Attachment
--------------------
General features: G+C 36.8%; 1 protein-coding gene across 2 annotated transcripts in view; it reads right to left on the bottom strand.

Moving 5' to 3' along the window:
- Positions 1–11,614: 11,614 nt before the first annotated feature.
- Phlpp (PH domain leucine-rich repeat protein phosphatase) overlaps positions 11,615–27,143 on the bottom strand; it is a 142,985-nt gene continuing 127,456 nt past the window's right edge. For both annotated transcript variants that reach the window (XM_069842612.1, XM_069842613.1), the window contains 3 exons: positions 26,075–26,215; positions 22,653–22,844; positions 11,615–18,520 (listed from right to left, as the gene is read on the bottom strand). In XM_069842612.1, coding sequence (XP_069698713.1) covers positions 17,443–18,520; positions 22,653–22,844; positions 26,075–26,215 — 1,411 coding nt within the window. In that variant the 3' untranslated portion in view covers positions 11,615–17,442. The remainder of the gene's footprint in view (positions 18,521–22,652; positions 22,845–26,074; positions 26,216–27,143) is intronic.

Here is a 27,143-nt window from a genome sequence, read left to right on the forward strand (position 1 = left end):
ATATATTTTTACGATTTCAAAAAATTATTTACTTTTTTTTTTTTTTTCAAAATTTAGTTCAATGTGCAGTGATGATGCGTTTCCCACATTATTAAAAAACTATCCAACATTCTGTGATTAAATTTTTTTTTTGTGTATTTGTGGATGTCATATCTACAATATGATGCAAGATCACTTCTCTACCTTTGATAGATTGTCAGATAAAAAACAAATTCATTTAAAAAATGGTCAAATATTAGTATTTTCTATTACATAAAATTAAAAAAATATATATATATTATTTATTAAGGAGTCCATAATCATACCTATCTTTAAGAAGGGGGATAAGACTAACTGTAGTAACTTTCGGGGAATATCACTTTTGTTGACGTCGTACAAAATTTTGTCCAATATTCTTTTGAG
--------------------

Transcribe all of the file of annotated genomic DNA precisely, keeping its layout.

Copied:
General features: G+C 36.8%; 1 protein-coding gene across 2 annotated transcripts in view; it reads right to left on the bottom strand.

Moving 5' to 3' along the window:
- Positions 1–11,614: 11,614 nt before the first annotated feature.
- Phlpp (PH domain leucine-rich repeat protein phosphatase) overlaps positions 11,615–27,143 on the bottom strand; it is a 142,985-nt gene continuing 127,456 nt past the window's right edge. For both annotated transcript variants that reach the window (XM_069842612.1, XM_069842613.1), the window contains 3 exons: positions 26,075–26,215; positions 22,653–22,844; positions 11,615–18,520 (listed from right to left, as the gene is read on the bottom strand). In XM_069842612.1, coding sequence (XP_069698713.1) covers positions 17,443–18,520; positions 22,653–22,844; positions 26,075–26,215 — 1,411 coding nt within the window. In that variant the 3' untranslated portion in view covers positions 11,615–17,442. The remainder of the gene's footprint in view (positions 18,521–22,652; positions 22,845–26,074; positions 26,216–27,143) is intronic.

Here is a 27,143-nt window from a genome sequence, read left to right on the forward strand (position 1 = left end):
ATATATTTTTACGATTTCAAAAAATTATTTACTTTTTTTTTTTTTTTCAAAATTTAGTTCAATGTGCAGTGATGATGCGTTTCCCACATTATTAAAAAACTATCCAACATTCTGTGATTAAATTTTTTTTTTGTGTATTTGTGGATGTCATATCTACAATATGATGCAAGATCACTTCTCTACCTTTGATAGATTGTCAGATAAAAAACAAATTCATTTAAAAAATGGTCAAATATTAGTATTTTCTATTACATAAAATTAAAAAAATATATATATATTATTTATTAAGGAGTCCATAATCATACCTATCTTTAAGAAGGGGGATAAGACTAACTGTAGTAACTTTCGGGGAATATCACTTTTGTTGACGTCGTACAAAATTTTGTCCAATATTCTTTTGAG